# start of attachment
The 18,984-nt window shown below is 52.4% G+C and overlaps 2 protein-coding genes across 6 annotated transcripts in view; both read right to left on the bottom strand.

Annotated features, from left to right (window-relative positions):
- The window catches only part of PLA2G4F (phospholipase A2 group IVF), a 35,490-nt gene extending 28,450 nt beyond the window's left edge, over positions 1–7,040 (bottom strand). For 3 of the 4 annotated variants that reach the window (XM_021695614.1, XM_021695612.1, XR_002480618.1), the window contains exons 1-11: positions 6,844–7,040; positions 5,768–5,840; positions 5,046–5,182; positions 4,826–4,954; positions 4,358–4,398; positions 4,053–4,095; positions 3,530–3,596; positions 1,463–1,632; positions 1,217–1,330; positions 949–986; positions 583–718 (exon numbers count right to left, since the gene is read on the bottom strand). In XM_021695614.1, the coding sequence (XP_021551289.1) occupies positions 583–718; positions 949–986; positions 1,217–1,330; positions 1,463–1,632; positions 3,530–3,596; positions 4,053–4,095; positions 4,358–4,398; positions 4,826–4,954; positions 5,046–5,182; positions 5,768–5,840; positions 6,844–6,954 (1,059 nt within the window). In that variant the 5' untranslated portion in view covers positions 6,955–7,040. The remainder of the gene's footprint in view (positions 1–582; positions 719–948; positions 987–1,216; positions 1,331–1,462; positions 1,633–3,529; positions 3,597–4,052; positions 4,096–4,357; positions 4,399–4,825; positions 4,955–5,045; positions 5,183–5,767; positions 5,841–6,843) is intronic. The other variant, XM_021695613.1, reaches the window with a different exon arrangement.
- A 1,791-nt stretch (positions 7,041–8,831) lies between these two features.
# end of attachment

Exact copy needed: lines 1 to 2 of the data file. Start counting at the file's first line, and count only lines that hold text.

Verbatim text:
The 18,984-nt window shown below is 52.4% G+C and overlaps 2 protein-coding genes across 6 annotated transcripts in view; both read right to left on the bottom strand.

Annotated features, from left to right (window-relative positions):